The artifact above was created as part of the ETEC 512 course requirement. For this assignment students were asked to map out the various theories of learning as they were examined throughout the course so to understand how each was related or overlapped, as well as to demonstrate learning. All students were to use the same software: CmapTools. CmapTools is a cool piece of software that allows multiple users to collaborate on a map from a distance, and affords one-step web publishing, which is great for sharing your work especially in the case of online or blended education. It also provides users with a wide spectrum of design elements and tools, all the necessary stuff to turn a concept map into a work of art.

Although I considered myself to be tech savvy, I found this software to be extremely cumbersome, especially given the fact that the assignment required the map to be constantly altered as new knowledge was made available throughout the course. In all, the map was to be re-constructed 5 or 6 times based on peer / instructor feedback. Many of my colleagues shared the same frustrations, that is, having to spend so much time on the software itself and therefore neglecting other aspects of the course: reading and research. As much as I understood the educational value of concept mapping, I vowed never to have anything to do with digital concept maps, ever again. In the end, what resulted from all the hours spent on my Cmap were some 30 color-coordinated boxes that might have taken me a few minutes to jot down on a piece of paper. In hind sight, it is clear that in order to be able to engage in mapping the various theories and sharing them in a virtual environment, some kind of technology was needed. At the time the course was designed, CmapTools must have seemed like a reasonable choice for it afforded the required graphics and publishing capabilities. But I later wondered how my experience (and that of many others in the same course) might have been different if I had been given the freedom to choose a tool more suited to my skill level.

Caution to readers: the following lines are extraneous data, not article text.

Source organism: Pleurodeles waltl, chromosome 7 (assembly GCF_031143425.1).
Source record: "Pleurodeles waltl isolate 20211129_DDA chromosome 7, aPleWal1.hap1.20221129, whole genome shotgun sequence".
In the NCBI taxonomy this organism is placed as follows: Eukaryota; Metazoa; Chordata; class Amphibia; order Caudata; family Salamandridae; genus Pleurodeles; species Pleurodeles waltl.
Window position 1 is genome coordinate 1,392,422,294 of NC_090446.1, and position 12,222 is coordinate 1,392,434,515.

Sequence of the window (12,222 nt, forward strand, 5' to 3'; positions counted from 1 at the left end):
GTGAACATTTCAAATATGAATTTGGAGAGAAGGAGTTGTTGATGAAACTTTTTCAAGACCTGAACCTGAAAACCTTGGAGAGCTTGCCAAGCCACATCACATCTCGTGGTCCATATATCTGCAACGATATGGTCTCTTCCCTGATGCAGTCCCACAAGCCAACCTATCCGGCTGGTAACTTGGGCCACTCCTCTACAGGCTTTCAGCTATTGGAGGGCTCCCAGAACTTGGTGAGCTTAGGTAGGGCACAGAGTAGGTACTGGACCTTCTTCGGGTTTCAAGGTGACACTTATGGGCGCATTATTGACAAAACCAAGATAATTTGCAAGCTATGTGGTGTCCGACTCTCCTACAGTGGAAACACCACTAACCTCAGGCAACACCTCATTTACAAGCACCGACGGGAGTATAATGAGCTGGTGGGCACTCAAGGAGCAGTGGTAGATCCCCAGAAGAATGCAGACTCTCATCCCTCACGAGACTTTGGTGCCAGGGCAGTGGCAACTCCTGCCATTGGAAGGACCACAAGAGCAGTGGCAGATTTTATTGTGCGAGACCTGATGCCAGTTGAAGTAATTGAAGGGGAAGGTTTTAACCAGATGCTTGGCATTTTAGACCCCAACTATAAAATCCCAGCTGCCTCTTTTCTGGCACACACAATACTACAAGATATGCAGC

A few weeks passed, and as I contemplated having to use a mind map to illustrate the structure of my eportfolio, I found myself making eye contact with the CmapTools icon sitting on my desktop. After opening it and fiddling with it for some 20 minutes, I agreed that there had to be an easier way to do this so I began to look for another tool that might help me achieve the same goal without the grief. After a few Google searches, I came across 2.0. It took just a few clicks to create the object I needed and made me realize how much easier editing was with this particular tool.

Lesson learned: While it may be necessary at times to dictate which technology students will use to achieve a particular goal (an LMS for example), giving students the freedom to choose a prefered tool might just prevent technology from taking precedence over learning. For other assignments, I was given ‘carte blanche’, and I recall looking for, and using, whatever technology afforded the path of least resistance precisely because the course content / objectives remained intuitively at the top of my priorities. What’s more, who better suited to match my skill set to a particular tool but me? Stephen Petrina contends that technologies are complex instruments of learning. He states that technologies ‘augments, enhances, extends or magnifies our senses’. He also asserts that technologies are literally a part of us. The relationship between the ‘cyborg’ and his creations then, can be exemplified in a more simple analogy: the artist and his tool. Only the artist knows what tool is required to obtain a particular result because each artist’s perception of the finished product is unique, and so are his / her skills.

In my opinion, and based on personal and other cohort members’ forum discussions, personal preference should be at the heart of any framework or model of media selection, however, personal preference and individual skill sets are seldom addressed in such frameworks. A perfect example of this is Bates & Poole’s (2003)  ‘A Framework for Selecting and Using Technology’. Although Bates & Poole acknowledge at the onset that ‘it is impossible for any single teacher to stay abreat of new developments in technology’, the basis for their framework does not reflect this crucial truth to technology selection. On the one hand, letting students choose a tool they are comfortable with will optimize the quality of the finished product (learning), and will serve to educate educators as to what’s new in technology since today, the Web offers a myriad of free tools, new ones being developed at warped speed. And the only ones who are truly active in exploring the new real estate called the Internet are the ‘digital natives’ themselves.

Works Cited

Bates, T.  & Poole, G. (2003). A Framework for Selecting Technology. In Effective Teaching with Technology. San Francisco: Jossey-Bass.

Petrina, Stephen. (in press). Curriculum and instruction for technology teachers. San Francisco: Jossey-Bass.